Quintoloma – Incan Empire Fortresses

The history of the Incan Empire has long intrigued historians and archeologists, with fascinating aspects of their rise and fall still being discovered today. The latest discovery has been a series of Incan fortresses along an extinct volcano in Ecuador, believed to date back some five centuries. Archeologists working on the site, named Quintoloma, have concluded that there are up to twenty Incan fortresses forming a frontier from which they defended their territory and launched attacks on the forts of the Ecuadorian Cayambe people, located at a site now known as Pambamarca.

Evidence suggests that these battles took place in pre-Columbian times, lending credence to Spanish folklore that tells stories of conflict between the Incans and the Cayambes at the time the Spanish were exploring , and conquering, South America during the 16th and 17th centuries. According to a book called History of the Inca Empire, written by 17th century Spanish missionary Bernabe CoboIncan, Incan emperor Huayna Capac attempted to conquer the Cayambe using a very powerful army. With the Cayambe being hopelessly outnumbered, Huayna Capa anticipated a quick victory. But the Cayambes withdrew into their large, virtually impenetrable, fortress and the battle dragged on for seventeen years before the Incas withdrew. Determined to conquer the Cayambes, the Incas engaged them in battle numerous times, eventually succeeding in forcing them out of their fortress stronghold and onto the shores of the lake, where they were mercilessly slaughtered.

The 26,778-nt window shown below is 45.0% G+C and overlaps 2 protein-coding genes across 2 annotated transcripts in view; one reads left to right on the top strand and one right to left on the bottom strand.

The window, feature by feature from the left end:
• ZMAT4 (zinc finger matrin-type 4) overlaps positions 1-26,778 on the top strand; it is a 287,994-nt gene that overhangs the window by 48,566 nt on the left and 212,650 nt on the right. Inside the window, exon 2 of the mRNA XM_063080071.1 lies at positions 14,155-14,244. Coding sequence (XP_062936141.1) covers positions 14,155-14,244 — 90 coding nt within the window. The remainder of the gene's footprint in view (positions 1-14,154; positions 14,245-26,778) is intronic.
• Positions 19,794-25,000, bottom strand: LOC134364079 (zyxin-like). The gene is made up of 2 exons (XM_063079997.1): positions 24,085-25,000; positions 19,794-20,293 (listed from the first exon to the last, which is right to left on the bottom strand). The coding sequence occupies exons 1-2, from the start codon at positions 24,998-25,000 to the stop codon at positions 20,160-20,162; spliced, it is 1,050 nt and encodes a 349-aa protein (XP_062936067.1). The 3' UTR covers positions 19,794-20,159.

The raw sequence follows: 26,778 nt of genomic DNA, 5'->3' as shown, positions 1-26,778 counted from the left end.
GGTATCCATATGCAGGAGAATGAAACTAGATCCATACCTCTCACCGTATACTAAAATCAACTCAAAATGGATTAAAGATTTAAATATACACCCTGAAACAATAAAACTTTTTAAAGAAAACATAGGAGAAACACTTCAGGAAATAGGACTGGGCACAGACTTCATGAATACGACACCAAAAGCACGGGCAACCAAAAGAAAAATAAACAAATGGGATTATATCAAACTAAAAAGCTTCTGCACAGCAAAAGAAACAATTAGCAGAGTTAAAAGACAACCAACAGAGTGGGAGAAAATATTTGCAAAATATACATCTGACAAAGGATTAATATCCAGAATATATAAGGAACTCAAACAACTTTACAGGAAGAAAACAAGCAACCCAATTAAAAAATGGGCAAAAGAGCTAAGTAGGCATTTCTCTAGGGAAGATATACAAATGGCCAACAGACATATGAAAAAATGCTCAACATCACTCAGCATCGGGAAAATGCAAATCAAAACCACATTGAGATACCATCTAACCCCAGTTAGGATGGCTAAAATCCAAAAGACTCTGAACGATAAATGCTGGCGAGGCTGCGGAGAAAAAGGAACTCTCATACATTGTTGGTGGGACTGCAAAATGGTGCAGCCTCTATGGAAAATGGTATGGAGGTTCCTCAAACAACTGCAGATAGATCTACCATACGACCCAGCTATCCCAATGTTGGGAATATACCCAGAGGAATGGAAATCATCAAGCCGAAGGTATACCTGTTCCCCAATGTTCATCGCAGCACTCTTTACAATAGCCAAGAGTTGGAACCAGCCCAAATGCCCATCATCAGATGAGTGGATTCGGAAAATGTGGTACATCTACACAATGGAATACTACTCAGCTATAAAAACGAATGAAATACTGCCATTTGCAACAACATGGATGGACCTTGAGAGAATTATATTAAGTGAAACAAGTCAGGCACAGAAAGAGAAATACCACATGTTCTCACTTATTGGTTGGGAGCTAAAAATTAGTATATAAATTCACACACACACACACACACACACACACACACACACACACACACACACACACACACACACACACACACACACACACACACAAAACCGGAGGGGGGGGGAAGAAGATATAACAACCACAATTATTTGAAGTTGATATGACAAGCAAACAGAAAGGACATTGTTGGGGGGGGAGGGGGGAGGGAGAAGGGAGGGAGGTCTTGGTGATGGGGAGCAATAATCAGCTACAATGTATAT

The Quintoloma Incan fortresses are constructed out of stone and located around 3,000 meters above ground, allowing a panoramic view of the surrounding area. There are around one hundred structures to accommodate the Incas who had lived there, and the amount of weaponry found within the structures indicates that they were well prepared for battle. In comparison, the two Cayambe forts are much larger and constructed from volcanic rock. There is evidence that people lived both inside the fortresses and outside its walls.

Discoveries in the area have led researchers to question the popular belief that the Cayambes were annihilated by the Incas. It seems that they may have reached a truce and cooperated with one another to an extent against the invading Spanish. Much of the indigenous population died as a result of smallpox carried into the area by the invaders. The Incas retreated to Vilcabamba and were conquered by the Spanish in 1572, while the Cayambe became their slaves. Researchers believe that there are still more discoveries to be made in the wilderness areas of Ecuador and it remains to be seen what these will reveal about the history of this fascinating South American country.